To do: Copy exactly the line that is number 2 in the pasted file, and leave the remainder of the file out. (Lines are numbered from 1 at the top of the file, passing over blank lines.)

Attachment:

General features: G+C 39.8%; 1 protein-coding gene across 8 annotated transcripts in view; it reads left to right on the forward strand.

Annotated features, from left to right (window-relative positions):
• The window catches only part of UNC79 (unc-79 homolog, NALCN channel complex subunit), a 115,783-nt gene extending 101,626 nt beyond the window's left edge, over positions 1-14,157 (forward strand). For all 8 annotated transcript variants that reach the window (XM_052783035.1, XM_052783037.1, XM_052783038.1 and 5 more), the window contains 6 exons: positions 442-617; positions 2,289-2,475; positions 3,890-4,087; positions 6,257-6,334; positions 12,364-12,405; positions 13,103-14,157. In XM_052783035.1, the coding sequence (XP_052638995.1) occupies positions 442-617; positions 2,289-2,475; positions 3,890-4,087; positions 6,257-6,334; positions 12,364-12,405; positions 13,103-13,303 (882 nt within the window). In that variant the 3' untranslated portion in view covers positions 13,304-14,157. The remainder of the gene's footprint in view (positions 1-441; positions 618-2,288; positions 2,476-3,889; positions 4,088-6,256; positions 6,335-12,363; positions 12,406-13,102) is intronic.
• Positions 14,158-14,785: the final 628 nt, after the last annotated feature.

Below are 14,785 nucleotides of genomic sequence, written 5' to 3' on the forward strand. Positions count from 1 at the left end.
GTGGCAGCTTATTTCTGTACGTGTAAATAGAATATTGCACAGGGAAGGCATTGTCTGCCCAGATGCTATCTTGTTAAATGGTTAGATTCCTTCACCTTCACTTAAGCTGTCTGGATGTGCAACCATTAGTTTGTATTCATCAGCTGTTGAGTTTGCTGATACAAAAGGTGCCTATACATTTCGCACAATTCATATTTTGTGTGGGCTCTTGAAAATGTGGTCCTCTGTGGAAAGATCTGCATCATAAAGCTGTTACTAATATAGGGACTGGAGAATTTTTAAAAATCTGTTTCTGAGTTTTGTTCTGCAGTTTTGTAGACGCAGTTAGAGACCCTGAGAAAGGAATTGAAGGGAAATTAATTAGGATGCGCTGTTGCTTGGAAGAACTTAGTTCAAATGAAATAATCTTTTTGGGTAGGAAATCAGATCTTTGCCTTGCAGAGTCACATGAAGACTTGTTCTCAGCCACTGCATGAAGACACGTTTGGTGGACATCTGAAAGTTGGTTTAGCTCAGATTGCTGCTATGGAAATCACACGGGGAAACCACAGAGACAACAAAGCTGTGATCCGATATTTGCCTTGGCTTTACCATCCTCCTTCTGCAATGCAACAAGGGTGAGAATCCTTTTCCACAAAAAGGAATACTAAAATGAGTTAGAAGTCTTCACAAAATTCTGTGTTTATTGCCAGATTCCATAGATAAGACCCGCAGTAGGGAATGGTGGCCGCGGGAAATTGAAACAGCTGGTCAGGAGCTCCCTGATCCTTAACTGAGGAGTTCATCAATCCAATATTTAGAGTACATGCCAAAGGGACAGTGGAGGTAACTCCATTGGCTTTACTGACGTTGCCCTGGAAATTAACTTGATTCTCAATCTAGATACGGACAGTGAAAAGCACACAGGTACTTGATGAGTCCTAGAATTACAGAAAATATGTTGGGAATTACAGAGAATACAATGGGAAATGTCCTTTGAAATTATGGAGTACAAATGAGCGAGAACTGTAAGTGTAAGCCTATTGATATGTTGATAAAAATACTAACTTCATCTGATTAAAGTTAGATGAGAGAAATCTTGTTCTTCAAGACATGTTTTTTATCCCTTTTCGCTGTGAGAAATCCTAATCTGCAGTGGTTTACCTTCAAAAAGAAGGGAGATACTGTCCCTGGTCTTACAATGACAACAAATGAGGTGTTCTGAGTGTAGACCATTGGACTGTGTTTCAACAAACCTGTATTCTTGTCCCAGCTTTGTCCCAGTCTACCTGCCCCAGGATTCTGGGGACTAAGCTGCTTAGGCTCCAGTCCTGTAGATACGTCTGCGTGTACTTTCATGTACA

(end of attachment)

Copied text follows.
Annotated features, from left to right (window-relative positions):